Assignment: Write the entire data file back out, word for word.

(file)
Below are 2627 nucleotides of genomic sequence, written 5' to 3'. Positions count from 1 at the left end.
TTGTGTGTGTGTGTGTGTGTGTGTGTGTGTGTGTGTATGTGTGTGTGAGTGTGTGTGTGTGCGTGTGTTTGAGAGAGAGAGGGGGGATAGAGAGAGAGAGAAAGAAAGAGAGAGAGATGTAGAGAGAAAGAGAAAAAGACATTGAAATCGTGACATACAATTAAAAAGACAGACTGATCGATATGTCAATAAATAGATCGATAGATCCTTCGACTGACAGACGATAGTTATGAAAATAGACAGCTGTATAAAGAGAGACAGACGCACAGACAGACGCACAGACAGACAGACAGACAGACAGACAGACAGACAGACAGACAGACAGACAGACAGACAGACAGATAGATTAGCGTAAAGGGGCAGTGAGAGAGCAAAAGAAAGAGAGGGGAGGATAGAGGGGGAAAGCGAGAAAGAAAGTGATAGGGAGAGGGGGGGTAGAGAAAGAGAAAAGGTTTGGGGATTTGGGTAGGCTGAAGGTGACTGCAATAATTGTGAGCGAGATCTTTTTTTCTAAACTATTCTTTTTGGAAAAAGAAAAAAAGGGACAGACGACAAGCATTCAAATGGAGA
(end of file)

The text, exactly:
Below are 2627 nucleotides of genomic sequence, written 5' to 3'. Positions count from 1 at the left end.
TTGTGTGTGTGTGTGTGTGTGTGTGTGTGTGTGTGTATGTGTGTGTGAGTGTGTGTGTGTGCGTGTGTTTGAGAGAGAGAGGGGGGATAGAGAGAGAGAGAAAGAAAGAGAGAGAGATGTAGAGAGAAAGAGAAAAAGACATTGAAATCGTGACATACAATTAAAAAGACAGACTGATCGATATGTCAATAAATAGATCGATAGATCCTTCGACTGACAGACGATAGTTATGAAAATAGACAGCTGTATAAAGAGAGACAGACGCACAGACAGACGCACAGACAGACAGACAGACAGACAGACAGACAGACAGACAGACAGACAGACAGACAGACAGACAGATAGATTAGCGTAAAGGGGCAGTGAGAGAGCAAAAGAAAGAGAGGGGAGGATAGAGGGGGAAAGCGAGAAAGAAAGTGATAGGGAGAGGGGGGGTAGAGAAAGAGAAAAGGTTTGGGGATTTGGGTAGGCTGAAGGTGACTGCAATAATTGTGAGCGAGATCTTTTTTTCTAAACTATTCTTTTTGGAAAAAGAAAAAAAGGGACAGACGACAAGCATTCAAATGGAGA